New Report Highlights How Thousands of Californians View Current Health Care Reform Proposals
The final report, issued today, showed that Californians want major healthcare reform passed this year. Among the findings, 82% of the participantsbelieve the system requires major change, 86% said they believe that it isessential or important for reform to pass this year, and 84% said they were atleast somewhat willing to share responsibility to help pay for reform.
The report's findings give lawmakers a detailed picture of howCalifornians see the critical elements within the reform packages, and offerlawmakers insight into the public's perspective on health reform as they workto pass legislation this year. The data represents the collective judgment ofthousands of Californians who took part in a day-long deliberation in whichthey learned about the issues, shared their ideas, and voted on the optionsusing electronic keypads.
Forums were held simultaneously in Sacramento, San Diego, Humboldt County,Fresno, Los Angeles, San Luis Obispo, Oakland and Riverside.
Fifty-three percent of participants said that part-time, seasonal andother non-traditional workers must be included in order for them to support amandate on employers to provide health coverage to their employees, also knownas "pay or play." Other conditions for supporting an employer mandate includedprovisions to prevent employers from reducing coverage or benefits (49%), capson rising costs (48%), and protections for small businesses (45%). Fivepercent of participants said they would support an employer mandate under anyconditions.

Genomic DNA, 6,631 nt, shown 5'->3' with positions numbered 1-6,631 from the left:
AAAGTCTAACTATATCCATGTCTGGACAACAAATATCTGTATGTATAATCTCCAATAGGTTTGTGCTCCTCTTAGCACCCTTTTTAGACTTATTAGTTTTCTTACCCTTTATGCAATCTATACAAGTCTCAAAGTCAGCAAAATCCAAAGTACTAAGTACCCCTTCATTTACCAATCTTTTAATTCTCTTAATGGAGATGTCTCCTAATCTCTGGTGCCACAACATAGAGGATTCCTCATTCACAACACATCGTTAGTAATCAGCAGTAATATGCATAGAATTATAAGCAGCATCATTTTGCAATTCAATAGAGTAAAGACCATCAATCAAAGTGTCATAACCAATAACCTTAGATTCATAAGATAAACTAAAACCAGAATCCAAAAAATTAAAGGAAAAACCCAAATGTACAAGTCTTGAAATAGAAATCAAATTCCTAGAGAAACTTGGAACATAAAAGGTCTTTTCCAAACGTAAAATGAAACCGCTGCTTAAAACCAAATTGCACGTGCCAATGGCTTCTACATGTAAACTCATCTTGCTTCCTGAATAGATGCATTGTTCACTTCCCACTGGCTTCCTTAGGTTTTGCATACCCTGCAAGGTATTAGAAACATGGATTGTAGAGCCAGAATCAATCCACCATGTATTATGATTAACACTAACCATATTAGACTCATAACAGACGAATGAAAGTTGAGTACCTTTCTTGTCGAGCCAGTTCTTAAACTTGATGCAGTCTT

Conditions for supporting a single-payer health care system includedcontrolling costs and bureaucracy (55%), maintaining choice for providers(53%), and ensuring quality of care regardless of geography or income (51%).Sixteen percent of participants said they would support a single-payer systemunder any circumstances.
Other reform options that were discussed include an individual mandatethat would require all Californians to have health insurance, an expansion ofpublic programs to cover vulnerable populations, a guarantee for health carecoverage by insurance companies, and a variety of cost control measures.
The real-time, nonpartisan health care discussion blended small-groupdialogue with cutting-edge technology. The event was organized byAmericaSpeaks, a nonpartisan, nonprofit organization with the mission ofproviding Americans with a greater voice in policy making.
"While political and media pundits continue to ponder the future of healthreform in this state, 3,500 Californians ignored the rhetoric and sent asimple, powerful message to California's lawmakers," said Dr. Carolyn J.Lukensmeyer, founder and president of AmericaSpeaks. "Now that the statebudget has been resolved, it is time for leaders to turn their attention tohealth care reform and respond to the public's sense of urgency."
The eight sites were linked by satellite, so that participants could seeand hear what other attendees said across the state. Skilled facilitators ledface-to-face discussions at each location while ideas were recorded,considered and voted upon throughout the day with personal voting keypads. Toensure that attendees spanned all different ages, ethnicities, andsocio-economic backgrounds, CaliforniaSpeaks used a random selection processto invite most of the participants to take part in the conversation.
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